of fuss. That does not mean we have to like them, merely that we have
      to be cheerful about them and hide our displeasure. We must accept,
      rather than undergo, a wonderful principle from Dom Jean-Marie Dechanet, OSB,
      in his book on Christian Yoga.

      There is probably a good deal more grace in the smiling acceptance
      of an annoyance than there would be in lofty, untrammeled, silent prayer.
      If there were not, God, Who is always merciful and generous, would never have
      allowed the opportunity to come to us. What we make of its potential
      boon is our own affair and, sometimes, our own maturity, as well.

      Love and prayers,
      Jerome, OSB
      _brjeromeleo@..._ (mailto:brjeromeleo@...)
      Petersham, MA








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    • Br. Jerome Leo
      +PAX Prayers for Roger, who has cancer and is failing, and for his son Brian and family. Should God call him now, prayers for his happy death and for all who
      Message 2 of 6 , Apr 4, 2016

        +PAX

         

        Prayers for Roger, who has cancer and is failing, and for his son Brian and family. Should God call him now, prayers for his happy death and for all who will mourn him.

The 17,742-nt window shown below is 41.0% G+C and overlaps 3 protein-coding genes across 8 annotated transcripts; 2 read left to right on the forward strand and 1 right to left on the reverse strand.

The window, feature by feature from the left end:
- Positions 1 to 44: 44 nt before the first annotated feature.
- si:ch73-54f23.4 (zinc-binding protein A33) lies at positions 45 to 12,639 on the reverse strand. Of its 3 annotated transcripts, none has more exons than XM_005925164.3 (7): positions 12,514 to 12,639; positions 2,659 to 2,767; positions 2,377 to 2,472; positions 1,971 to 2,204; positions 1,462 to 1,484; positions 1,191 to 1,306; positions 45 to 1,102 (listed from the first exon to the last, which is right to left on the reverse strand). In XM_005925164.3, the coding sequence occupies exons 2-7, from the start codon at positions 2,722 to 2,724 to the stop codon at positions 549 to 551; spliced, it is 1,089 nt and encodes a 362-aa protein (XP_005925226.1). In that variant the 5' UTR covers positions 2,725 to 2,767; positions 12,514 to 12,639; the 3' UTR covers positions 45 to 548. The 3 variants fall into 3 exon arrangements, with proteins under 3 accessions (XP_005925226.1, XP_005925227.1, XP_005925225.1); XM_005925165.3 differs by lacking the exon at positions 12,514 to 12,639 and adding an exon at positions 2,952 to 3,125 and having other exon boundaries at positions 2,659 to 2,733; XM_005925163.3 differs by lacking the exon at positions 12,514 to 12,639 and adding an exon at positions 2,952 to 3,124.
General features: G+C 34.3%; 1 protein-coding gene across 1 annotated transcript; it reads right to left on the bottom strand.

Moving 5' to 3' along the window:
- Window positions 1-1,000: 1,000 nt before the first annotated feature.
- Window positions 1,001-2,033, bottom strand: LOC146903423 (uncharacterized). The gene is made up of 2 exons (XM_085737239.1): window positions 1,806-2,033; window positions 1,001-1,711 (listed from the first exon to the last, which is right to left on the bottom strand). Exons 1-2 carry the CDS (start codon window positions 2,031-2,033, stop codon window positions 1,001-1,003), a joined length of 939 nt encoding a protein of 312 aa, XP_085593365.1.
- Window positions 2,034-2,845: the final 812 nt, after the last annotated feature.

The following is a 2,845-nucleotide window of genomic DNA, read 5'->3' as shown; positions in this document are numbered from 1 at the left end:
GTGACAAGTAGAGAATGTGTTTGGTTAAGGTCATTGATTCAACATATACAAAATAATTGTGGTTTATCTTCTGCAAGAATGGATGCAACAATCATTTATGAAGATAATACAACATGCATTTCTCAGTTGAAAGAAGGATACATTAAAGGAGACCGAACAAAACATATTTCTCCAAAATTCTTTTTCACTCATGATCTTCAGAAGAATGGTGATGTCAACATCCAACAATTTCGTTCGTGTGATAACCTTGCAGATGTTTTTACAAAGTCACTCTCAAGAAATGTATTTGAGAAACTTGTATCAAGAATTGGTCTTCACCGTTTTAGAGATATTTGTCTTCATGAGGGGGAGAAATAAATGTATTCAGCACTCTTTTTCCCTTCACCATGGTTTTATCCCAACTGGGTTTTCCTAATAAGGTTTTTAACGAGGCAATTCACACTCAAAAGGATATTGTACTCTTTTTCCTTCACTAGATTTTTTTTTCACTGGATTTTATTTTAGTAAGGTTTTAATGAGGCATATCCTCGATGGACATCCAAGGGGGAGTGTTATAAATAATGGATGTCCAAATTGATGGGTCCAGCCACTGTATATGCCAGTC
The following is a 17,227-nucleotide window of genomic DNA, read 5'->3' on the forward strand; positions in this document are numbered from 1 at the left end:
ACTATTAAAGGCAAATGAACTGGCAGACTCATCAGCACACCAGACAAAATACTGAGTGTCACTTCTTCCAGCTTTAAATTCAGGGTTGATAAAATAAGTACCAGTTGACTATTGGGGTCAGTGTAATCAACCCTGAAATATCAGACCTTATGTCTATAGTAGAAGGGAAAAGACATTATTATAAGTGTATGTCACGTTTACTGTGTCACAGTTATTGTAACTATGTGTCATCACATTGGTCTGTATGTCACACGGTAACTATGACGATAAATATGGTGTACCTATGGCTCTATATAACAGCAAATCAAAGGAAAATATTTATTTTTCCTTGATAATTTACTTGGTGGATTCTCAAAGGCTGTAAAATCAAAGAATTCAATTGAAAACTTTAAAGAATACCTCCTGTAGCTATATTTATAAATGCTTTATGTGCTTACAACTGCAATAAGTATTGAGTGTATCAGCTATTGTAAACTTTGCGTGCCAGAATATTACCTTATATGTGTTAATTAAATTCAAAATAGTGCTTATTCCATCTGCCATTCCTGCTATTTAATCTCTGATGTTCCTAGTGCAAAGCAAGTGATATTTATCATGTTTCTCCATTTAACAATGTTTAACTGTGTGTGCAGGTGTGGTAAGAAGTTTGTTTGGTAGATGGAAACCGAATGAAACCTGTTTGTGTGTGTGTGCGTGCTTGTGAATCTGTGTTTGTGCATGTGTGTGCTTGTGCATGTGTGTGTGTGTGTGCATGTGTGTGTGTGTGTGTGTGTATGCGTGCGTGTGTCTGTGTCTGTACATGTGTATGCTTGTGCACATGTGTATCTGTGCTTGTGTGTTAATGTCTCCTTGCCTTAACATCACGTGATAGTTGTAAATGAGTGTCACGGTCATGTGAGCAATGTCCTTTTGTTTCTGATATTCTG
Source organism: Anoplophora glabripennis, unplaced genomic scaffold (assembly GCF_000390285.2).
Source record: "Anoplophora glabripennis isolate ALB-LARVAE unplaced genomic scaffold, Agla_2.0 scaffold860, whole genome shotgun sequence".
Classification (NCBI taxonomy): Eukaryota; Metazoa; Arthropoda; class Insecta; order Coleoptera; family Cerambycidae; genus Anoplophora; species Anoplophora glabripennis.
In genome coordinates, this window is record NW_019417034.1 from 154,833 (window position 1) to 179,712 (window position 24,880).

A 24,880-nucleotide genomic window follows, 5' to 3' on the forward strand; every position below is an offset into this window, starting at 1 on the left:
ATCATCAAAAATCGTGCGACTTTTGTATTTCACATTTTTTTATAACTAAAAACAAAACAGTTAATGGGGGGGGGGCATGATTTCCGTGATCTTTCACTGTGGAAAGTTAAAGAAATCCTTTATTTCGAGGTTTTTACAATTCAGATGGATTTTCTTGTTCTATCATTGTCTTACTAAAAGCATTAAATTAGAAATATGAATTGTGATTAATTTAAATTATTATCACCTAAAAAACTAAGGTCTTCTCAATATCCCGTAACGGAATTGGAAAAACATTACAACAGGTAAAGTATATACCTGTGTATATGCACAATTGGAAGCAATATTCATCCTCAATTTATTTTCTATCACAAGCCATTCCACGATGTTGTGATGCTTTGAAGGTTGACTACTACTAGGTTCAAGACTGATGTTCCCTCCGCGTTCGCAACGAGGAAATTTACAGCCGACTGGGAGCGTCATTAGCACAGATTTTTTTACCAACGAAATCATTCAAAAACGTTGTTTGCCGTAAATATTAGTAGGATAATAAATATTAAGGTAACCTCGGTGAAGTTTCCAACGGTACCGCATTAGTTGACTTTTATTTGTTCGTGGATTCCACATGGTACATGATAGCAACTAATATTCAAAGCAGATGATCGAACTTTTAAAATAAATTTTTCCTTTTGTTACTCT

Prayers for Br. Paul Ortega, OSB, who made  his first profession of vows on the Solemnity of the Annunciation at St. Andrew's Abbey, Valyermo, California.

         

        Prayers for Bert, terminal lung cancer, prayers for his happy death and for all his family and all who will mourn him.

         

        Lord,
        help us all as You know and will. God's will is best. All is mercy and
        grace. God is never absent, praise Him ! Thanks so much. JL

        April 5, August 5, December 5
        Chapter 53: On the Reception of Guests

        Let there be a separate kitchen for the Abbot and guests,
        that the brethren may not be disturbed when guests,
        who are never lacking in a monastery,
        arrive at irregular hours.
        Let two brethren capable of filling the office well
        be appointed for a year to have charge of this kitchen.
        Let them be given such help as they need,
        that they may serve without murmuring.
        And on the other hand,
        when they have less to occupy them,
        let them go out to whatever work is assigned them.
        And not only in their case
        but in all the offices of the monastery
        let this arrangement be observed,
        that when help is needed it be supplied,
        and again when the workers are unoccupied
        they do whatever they are bidden.
        The guest house also shall be assigned to a brother
        whose soul is possessed by the fear of God.
        Let there be a sufficient number of beds made up in it;